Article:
What You Might Be Missing?

Frequently in my training sessions I’ll ask the question, “How many of you agree that we do a lousy job of holding people accountable in the automobile business?” Without exception, they will all raise their hands.

Leaders that have figured out how to hold people accountable are the most successful when it comes to developing a culture of leaders and achieving high results.

Holding people accountable doesn’t have to be a negative experience. When people understand the expectations, they will seek to achieve those expectations, goals, objectives, culture or however you might want to frame it.

People tend to do the right thing when they know it’s in their best interest, not when you have to hit them over the head with a baseball bat.

Your job as a leader is to sell the team the idea that the things the organization deems to be in the best interest of the organization is actually in their best interest too. Achieving expectations means they win, we win and we all have more success.

Easy tips:

1. Make sure everyone is reminded of the expectations. Yes, that seems elementary, but the evaporation factor is always in play. Either as a direct message or subliminally, leaders must constantly remind the troops of what’s expected and what’s important.

2. Get on it right now. Far too often when there’s a lapse in achievement, leaders let things drag on and on. The more things are allowed to slip, the more those things become habit, and the more the expectations are lowered.

3. You don’t have to be mean to enforce expectations. People like to work in a well-run, well-disciplined organization. This isn’t about screaming and hollering at someone about their failures. It is about letting them know quickly we’re not on track; you and your team are not getting it done, whatever “getting it done” might mean to you.

At some point there must be consequences for those who cannot live up to reasonable expectations. The ultimate consequence is they get to go to work someplace else.

4. Be consistent in your actions and statements. The easiest way for expectations to fall apart is that you are all over the place. You let some things slide for some people and not for others. You cannot be Dr. Jekyll and Mr. Hyde. Selective enforcement with just a few people will destroy the morale and productivity of the team.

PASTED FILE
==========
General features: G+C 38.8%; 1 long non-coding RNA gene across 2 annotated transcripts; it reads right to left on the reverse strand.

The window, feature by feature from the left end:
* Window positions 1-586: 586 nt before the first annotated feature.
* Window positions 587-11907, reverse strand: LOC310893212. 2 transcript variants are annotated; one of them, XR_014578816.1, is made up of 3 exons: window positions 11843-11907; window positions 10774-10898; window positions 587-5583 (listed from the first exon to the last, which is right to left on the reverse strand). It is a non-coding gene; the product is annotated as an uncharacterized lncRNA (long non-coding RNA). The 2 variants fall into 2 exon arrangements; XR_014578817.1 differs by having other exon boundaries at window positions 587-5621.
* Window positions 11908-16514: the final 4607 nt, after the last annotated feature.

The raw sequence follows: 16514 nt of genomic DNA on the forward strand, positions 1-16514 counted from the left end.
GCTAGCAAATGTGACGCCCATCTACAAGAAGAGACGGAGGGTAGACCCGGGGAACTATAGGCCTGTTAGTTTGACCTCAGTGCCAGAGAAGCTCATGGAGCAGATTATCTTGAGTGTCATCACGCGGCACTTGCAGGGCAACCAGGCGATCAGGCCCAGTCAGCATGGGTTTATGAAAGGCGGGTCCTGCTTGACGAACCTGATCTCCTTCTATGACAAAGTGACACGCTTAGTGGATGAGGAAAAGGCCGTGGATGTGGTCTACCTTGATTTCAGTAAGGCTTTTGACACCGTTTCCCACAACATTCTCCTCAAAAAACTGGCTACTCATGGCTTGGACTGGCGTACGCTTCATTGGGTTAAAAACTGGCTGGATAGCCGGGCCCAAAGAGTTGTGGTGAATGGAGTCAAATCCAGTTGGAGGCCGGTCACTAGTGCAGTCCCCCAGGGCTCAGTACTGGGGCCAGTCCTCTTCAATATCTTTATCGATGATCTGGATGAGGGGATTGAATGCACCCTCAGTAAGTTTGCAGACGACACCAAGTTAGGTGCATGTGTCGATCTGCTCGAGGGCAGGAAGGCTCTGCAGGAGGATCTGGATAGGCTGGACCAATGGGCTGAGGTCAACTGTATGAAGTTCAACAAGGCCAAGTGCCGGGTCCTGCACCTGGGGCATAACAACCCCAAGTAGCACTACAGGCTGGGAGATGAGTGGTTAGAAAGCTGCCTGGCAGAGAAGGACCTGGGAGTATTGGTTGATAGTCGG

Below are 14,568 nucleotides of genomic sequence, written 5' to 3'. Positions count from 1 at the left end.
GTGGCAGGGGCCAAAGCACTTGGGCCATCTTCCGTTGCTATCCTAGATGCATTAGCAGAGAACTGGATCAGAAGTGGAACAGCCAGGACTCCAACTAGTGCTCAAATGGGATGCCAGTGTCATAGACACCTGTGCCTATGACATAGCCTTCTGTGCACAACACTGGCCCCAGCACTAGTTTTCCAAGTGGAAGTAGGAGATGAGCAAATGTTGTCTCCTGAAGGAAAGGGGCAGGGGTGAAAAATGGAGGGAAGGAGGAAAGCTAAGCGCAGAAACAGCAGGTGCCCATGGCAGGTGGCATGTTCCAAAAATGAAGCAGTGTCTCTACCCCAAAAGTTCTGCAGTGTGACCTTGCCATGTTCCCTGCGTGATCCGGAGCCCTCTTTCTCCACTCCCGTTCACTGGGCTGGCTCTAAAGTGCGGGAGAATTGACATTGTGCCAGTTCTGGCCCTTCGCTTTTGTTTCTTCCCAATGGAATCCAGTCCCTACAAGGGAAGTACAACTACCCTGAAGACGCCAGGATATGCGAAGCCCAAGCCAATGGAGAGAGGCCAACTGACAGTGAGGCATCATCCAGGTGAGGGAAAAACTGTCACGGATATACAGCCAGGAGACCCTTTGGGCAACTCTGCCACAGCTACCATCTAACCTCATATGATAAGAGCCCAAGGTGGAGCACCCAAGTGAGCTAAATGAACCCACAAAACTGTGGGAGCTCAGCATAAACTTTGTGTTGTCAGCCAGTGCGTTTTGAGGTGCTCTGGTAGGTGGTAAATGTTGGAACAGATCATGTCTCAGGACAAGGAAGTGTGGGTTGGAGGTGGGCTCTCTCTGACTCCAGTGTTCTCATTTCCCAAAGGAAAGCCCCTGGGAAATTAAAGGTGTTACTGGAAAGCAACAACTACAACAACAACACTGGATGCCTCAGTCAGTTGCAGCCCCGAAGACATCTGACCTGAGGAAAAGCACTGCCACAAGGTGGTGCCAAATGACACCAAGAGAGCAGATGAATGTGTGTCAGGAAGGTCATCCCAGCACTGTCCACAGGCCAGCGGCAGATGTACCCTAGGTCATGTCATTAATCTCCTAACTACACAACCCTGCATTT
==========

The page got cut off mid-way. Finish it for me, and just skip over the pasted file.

5. There are times when you need to figure out the real root of why expectations aren’t being met. What’s the real problem? Leadership sometimes will set the wrong expectations. Setting the wrong expectations is just as bad as not having any.

6. In order to hold others accountable we too have to hold ourselves accountable. We should make it a daily practice of looking in the mirror and being honest with ourselves.

A part of holding yourself accountable is never to forget, “Familiarity breeds contempt.” The closer you become with people the more difficult you make your responsibility of holding them accountable.

I’m holding you accountable. That’s all I’m gonna say, Tommy Gibbs

Ignorance Isn’t The Problem

One of my favorite authors and bloggers is Seth Godin. In a recent article, (LINK) Seth points out that when staff members aren’t doing what you would like them to do it’s not due to ignorance. It’s due to the fact that they don’t care about what you care about.

Getting people to care about what you care about isn’t necessarily about having more meetings and training sessions. Of course that activity is a part of giving people what they need to know. Knowing something and doing something is what separates the good companies from the great companies.

One of the best things a leader can give to his/her organization is to set the atmosphere for a defining culture.